Change search
CiteExportLink to record
Permanent link

Direct link
Cite
Citation style
  • apa
  • ieee
  • modern-language-association-8th-edition
  • vancouver
  • Other style
More styles
Language
  • de-DE
  • en-GB
  • en-US
  • fi-FI
  • nn-NO
  • nn-NB
  • sv-SE
  • Other locale
More languages
Output format
  • html
  • text
  • asciidoc
  • rtf
Effect of sitting postures and shoulder position on the cervicocephalic kinesthesia in healthy young males
Umeå University, Faculty of Medicine, Department of Odontology. Department of Rehabilitation Sciences, King Saud University, Riyadh, Saudi Arabia.
2016 (English)In: Somatosensory & motor research, ISSN 0899-0220, E-ISSN 1369-1651, Vol. 33, no 2, p. 93-98Article in journal (Refereed) Published
Abstract [en]

Information about head orientation, position, and movement with respect to the trunk relies on the visual, vestibular, extensive muscular, and articular proprioceptive system of the neck. Various factors can affect proprioception since it is the function of afferent integration, and tuning of muscular and articular receptors. Pain, muscle fatigue, and joint position have been shown to affect proprioceptive capacity. Thus, it can be speculated that changes in body posture can alter the neck proprioception. This study was undertaken to investigate the effect of body posture on cervicocephalic kinesthetic sense in healthy subjects. Cervicocephalic kinesthetic sensibility was measured by the kinesthetic sensibility test in healthy young adults while in (a) habitual slouched sitting position with arms hanging by the side (SS), (b) habitual slouched sitting position with arms unloaded (supported) (SS-AS), and (c) upright sitting position with arms hanging by the side (US) during maximum and 30 degree right, left rotations, flexion, and extension. Thirty healthy male adults (mean age 27.83; SD 3.41) volunteered for this study. The least mean error was found for the SS-AS position (0.48; SD 0.24), followed by SS (0.60; SD 0.43) and US (0.96; SD 0.71), respectively. For all test conditions, there was significant difference in mean absolute error while head repositioning from maximum and 30 degree rotation during SS and SS-AS positions (p<0.05). In conclusion, body posture can affect the proprioception function of the neck. Supporting the upper extremities in such a way that their weight is unloaded, which leads to reduction in the tension between the neck and shoulder girdle, can improve cervicocephalic kinesthetic sense in both the horizontal and vertical planes. The findings of this study can be implemented in people who have to do repeated arm and neck movements, by using ergonomically effective chairs with proper arm supports. This might help in prevention and treatment of neck pain.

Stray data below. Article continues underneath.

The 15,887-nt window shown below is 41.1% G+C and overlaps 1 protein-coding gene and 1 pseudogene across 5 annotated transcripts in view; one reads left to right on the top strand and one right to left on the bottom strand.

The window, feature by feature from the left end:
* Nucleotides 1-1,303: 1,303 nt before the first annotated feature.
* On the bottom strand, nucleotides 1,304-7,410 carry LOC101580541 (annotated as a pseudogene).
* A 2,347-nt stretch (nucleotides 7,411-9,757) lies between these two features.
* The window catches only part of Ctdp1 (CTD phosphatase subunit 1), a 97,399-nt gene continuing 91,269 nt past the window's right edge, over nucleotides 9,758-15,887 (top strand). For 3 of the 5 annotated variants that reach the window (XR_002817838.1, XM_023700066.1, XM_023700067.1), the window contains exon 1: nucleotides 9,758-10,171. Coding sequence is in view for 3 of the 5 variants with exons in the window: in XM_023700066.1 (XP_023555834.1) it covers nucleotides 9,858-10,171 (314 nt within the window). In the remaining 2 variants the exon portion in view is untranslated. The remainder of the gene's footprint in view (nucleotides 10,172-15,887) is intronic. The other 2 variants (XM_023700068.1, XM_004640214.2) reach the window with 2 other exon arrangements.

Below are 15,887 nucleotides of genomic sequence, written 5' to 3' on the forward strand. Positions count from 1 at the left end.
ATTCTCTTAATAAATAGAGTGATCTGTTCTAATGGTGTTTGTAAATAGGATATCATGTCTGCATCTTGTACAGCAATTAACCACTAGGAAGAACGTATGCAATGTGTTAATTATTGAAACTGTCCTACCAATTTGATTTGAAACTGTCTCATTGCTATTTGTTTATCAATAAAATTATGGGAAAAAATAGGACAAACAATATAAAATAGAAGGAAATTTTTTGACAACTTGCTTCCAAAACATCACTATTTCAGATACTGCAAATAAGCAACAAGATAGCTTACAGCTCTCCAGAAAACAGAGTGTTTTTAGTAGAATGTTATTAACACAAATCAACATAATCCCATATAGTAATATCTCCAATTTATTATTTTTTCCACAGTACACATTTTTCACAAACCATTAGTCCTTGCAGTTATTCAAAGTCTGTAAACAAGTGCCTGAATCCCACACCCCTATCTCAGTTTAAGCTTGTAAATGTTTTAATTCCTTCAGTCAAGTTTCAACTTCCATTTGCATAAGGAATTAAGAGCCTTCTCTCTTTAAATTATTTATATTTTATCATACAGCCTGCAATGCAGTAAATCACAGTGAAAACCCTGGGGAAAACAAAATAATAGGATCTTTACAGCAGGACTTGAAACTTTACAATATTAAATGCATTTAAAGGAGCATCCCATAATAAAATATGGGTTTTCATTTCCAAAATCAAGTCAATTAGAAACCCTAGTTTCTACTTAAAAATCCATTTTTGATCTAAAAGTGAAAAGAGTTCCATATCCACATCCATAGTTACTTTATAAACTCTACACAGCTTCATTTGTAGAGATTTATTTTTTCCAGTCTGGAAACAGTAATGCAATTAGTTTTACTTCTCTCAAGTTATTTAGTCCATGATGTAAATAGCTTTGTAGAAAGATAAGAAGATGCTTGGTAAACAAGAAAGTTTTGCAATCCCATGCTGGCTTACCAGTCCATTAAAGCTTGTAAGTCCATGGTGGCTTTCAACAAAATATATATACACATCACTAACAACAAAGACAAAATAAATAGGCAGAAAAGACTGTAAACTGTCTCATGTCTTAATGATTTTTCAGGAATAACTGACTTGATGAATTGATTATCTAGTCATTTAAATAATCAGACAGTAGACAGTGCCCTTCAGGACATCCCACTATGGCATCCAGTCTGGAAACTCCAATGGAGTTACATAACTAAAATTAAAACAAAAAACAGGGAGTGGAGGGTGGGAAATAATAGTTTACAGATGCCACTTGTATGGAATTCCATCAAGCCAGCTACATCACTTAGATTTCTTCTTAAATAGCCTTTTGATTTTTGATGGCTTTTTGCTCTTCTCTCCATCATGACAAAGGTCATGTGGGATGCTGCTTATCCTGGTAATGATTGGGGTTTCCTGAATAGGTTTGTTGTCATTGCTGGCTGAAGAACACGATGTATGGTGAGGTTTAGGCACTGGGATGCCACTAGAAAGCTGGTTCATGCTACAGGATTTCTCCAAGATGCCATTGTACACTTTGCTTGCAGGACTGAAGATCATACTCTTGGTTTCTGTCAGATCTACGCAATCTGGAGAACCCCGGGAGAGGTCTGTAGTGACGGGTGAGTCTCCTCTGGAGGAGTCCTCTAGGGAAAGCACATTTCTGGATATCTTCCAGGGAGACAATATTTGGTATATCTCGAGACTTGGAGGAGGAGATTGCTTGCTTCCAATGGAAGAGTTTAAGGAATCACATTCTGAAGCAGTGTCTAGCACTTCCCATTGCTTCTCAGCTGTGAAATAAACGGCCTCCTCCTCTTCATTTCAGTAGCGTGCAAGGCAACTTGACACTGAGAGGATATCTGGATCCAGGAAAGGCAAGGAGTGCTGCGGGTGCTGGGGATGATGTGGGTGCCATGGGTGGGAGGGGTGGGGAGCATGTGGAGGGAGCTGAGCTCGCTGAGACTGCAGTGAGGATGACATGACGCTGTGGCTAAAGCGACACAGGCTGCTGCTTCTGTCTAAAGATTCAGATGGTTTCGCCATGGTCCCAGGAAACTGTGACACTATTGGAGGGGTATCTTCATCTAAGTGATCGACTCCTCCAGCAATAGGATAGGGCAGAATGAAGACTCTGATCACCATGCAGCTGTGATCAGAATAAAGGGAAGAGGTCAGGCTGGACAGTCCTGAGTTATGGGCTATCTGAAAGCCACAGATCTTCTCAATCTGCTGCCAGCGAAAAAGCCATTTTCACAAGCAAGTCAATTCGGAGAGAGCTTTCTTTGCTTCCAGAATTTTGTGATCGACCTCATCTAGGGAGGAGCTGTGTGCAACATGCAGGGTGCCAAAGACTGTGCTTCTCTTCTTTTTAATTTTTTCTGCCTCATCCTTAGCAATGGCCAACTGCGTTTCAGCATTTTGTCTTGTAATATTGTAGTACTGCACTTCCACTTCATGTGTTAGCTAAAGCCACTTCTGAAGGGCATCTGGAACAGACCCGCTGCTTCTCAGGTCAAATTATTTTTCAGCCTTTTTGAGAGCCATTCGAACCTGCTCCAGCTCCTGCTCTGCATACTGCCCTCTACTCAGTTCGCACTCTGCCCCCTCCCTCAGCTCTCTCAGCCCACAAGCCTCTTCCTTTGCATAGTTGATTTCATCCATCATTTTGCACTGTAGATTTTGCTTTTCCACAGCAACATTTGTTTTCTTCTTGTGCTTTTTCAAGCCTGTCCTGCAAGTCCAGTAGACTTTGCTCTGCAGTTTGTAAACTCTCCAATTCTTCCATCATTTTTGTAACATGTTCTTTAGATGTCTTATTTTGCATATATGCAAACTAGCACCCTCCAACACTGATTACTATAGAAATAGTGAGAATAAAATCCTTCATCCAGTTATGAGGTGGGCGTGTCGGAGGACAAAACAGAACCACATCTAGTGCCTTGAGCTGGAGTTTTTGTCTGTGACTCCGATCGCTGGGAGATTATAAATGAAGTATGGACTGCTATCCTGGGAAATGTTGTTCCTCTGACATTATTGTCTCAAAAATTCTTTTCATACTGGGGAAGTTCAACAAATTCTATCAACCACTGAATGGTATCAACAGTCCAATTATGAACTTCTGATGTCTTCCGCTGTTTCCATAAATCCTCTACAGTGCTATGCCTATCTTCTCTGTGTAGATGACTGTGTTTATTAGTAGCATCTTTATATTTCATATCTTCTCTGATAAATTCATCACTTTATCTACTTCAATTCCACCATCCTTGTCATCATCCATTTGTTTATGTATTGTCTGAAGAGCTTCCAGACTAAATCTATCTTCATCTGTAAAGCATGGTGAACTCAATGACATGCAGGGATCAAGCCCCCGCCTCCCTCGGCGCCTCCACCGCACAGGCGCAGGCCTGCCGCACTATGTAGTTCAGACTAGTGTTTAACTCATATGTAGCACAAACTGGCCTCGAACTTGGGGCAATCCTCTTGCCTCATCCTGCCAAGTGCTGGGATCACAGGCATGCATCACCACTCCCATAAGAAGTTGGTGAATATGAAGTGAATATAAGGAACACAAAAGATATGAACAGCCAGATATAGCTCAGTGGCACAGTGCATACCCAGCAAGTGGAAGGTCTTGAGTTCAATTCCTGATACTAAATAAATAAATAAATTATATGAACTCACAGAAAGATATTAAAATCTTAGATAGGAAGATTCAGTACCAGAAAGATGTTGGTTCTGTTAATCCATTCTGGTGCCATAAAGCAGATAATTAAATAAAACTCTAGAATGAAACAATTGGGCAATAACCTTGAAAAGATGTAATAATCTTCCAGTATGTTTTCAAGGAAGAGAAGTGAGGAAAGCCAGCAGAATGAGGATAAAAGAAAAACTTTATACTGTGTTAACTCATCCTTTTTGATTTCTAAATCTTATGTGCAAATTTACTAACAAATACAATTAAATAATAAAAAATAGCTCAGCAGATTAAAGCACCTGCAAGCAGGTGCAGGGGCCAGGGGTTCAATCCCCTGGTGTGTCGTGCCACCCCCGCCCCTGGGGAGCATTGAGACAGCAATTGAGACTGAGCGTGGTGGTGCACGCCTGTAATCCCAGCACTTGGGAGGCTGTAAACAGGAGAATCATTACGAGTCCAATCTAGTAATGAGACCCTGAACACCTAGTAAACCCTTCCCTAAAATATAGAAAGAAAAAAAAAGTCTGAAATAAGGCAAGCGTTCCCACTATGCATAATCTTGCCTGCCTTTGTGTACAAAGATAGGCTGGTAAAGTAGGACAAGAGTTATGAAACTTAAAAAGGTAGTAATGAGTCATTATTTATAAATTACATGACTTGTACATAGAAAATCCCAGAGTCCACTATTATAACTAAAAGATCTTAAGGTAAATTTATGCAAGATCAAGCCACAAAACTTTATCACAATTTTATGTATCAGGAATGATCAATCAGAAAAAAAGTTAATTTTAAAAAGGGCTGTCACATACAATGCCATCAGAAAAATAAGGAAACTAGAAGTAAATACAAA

Place, publisher, year, edition, pages
2016. Vol. 33, no 2, p. 93-98
Keywords [en]
Posture, cervicocephalic kinesthesia, proprioception
National Category
Physiotherapy
Identifiers
URN: urn:nbn:se:umu:diva-126348DOI: 10.1080/08990220.2016.1189895ISI: 000381516000005PubMedID: 27255483OAI: oai:DiVA.org:umu-126348DiVA, id: diva2:1039343
Available from: 2016-10-24 Created: 2016-10-03 Last updated: 2018-06-09Bibliographically approved

Open Access in DiVA

No full text in DiVA

Other links

Publisher's full textPubMed

Search in DiVA

By author/editor
Zafar, Hamayun
By organisation
Department of Odontology
In the same journal
Somatosensory & motor research
Physiotherapy

Search outside of DiVA

GoogleGoogle Scholar

doi
pubmed
urn-nbn

Altmetric score

doi
pubmed
urn-nbn
Total: 494 hits
CiteExportLink to record
Permanent link

Direct link
Cite
Citation style
  • apa
  • ieee
  • modern-language-association-8th-edition
  • vancouver
  • Other style
More styles
Language
  • de-DE
  • en-GB
  • en-US
  • fi-FI
  • nn-NO
  • nn-NB
  • sv-SE
  • Other locale
More languages
Output format
  • html
  • text
  • asciidoc
  • rtf